No matter which geofencing software package you choose, the interface should be mostly the same. You’ll have a dashboard including the sites you need to manage, alongside a map overlaid with the indicators of what you want to track. This may sound simple, but there are many nuances to products in the market today that are suitable for businesses depending on

• the complexity of your organization,
• required security,
• and the number of facilities (and their boundaries) you’d like to manage.

Some products also give you extra security and privacy. Businesses are not only worried about manufacturing equipment leaving their site but technologies that may carry intellectual property. Using geofencing, some organizations may add needed levels of security to manage their devices.

You may be a tech-savvy professional or you may be a business owner who needs additional levels of security. Depending on your needs, some packages are out-of-the-box, giving you everything you need to plug in and go. Others provide the tools for customization, equipped with software development kits (SDKs) or application programming interfaces (APIs) to tailor geofencing to the specifics of your business needs. Customization can give you greater flexibility in tracking users, segments, and multiple locations.

Consider this situation: you need a dashboard that gives you the ability to track different populations, or subsets of users, in multiple facility locations. Each manager must have access to their specific facility and workers but the data must be accessible in a centralized place. Accurate geofencing will give the manager a birds eye view of each facility and allow them to select and filter for the data they need.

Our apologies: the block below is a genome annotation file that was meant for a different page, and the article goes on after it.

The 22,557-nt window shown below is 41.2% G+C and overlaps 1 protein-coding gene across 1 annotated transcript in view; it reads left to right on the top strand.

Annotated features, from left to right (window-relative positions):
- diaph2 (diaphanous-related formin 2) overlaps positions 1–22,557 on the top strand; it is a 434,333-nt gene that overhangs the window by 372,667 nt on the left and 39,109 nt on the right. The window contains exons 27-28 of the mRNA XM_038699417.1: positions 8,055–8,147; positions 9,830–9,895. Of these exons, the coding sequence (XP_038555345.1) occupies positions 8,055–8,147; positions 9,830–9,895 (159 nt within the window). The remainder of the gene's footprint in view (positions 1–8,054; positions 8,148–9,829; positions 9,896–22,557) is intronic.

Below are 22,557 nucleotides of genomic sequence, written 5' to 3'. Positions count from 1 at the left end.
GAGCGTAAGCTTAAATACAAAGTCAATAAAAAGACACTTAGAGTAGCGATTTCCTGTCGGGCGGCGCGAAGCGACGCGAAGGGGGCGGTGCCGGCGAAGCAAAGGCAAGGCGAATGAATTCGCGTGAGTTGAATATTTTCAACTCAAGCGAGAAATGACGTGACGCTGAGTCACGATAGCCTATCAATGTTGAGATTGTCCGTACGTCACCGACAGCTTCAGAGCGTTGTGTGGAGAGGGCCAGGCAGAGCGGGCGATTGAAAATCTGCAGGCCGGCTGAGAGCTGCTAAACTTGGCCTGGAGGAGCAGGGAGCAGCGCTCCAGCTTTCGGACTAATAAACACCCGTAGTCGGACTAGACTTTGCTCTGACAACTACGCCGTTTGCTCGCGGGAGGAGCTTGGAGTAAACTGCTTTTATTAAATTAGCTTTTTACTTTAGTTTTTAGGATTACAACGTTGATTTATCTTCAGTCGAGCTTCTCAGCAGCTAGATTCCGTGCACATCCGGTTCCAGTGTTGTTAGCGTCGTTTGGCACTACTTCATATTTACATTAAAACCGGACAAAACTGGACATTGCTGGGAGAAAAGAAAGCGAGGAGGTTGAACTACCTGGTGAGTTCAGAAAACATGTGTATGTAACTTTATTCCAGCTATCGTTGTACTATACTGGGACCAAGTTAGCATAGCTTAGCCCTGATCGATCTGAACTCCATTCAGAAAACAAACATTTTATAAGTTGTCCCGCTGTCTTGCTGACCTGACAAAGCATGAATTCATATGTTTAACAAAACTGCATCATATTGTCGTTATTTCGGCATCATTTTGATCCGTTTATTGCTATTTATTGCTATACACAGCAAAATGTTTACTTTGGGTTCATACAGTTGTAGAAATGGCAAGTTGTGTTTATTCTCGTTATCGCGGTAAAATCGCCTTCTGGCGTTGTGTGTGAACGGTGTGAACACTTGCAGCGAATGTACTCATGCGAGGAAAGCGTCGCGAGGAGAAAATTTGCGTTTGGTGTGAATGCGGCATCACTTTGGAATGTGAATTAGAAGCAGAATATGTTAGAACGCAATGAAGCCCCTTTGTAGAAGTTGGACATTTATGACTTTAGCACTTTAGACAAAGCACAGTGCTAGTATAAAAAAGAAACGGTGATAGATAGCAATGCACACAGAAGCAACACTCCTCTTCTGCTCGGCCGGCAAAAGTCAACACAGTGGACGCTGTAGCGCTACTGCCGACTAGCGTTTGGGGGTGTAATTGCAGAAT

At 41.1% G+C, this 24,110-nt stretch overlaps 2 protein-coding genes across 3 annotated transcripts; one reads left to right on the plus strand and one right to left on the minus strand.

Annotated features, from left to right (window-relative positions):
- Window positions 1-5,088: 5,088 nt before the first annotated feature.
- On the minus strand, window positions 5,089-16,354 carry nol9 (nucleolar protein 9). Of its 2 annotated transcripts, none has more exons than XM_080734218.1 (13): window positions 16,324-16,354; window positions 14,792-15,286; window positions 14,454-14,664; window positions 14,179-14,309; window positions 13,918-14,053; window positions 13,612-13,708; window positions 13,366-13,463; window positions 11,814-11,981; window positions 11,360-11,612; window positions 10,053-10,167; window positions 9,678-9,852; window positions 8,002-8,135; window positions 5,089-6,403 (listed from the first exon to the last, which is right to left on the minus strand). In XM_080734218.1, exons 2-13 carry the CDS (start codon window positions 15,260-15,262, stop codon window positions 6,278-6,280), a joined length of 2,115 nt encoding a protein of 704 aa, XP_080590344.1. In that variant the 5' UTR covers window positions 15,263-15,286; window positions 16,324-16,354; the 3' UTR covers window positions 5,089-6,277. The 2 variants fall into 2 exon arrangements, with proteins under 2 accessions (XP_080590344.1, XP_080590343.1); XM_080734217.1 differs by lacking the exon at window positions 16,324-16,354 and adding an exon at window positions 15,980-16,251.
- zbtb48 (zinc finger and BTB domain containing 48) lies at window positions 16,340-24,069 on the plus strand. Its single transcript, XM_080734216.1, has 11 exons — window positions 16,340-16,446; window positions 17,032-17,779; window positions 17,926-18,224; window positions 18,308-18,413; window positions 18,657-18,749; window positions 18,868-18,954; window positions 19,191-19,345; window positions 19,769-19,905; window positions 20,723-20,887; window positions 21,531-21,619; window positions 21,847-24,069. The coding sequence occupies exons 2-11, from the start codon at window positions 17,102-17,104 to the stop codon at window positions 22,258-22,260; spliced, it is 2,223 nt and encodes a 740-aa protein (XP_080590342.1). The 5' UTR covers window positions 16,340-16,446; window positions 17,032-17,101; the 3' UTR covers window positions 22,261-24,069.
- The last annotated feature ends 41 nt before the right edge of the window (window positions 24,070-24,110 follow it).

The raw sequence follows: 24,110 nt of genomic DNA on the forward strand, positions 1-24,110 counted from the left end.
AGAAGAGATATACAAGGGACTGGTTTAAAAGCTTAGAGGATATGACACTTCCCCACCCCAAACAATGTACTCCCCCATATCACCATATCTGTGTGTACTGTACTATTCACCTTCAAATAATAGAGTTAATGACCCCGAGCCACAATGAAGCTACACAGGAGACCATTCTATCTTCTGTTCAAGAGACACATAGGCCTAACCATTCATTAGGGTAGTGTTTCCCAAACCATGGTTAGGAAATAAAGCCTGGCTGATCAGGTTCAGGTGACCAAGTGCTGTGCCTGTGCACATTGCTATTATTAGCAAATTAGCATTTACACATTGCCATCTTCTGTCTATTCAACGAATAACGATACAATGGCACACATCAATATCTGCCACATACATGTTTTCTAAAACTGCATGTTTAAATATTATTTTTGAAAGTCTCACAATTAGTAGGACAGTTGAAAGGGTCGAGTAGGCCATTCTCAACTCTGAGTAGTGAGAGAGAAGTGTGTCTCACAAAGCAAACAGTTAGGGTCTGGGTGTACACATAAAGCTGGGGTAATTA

When considering which geofencing technology is right for your business walk through your day-to-day operations at each level of the organization.

  • What specific tasks are employees performing each day?
  • Are there inconsistencies or errors happening?
  • Do you need to increase the level of security in certain areas?
  • Is equipment or technology going missing?
  • Do you feel that another layer of accountability is necessary?

The answer to these questions will provide a clearer idea of how to leverage the right geofencing software.


Geofencing is a necessity in the manufacturing industry.

With complex personnel and the need to keep equipment, products, and people safe, geofencing creates additional levels of security while providing key insights for workforce optimization. In a competitive business environment, owners and managers must use every tool at their disposal to get an edge. Properly leveraged, geofencing has implications across many areas of an organization—from the HR department to preserving intellectual property. Right now, the market for geofencing tools offers many options. So business owners and managers must know what is right for their business.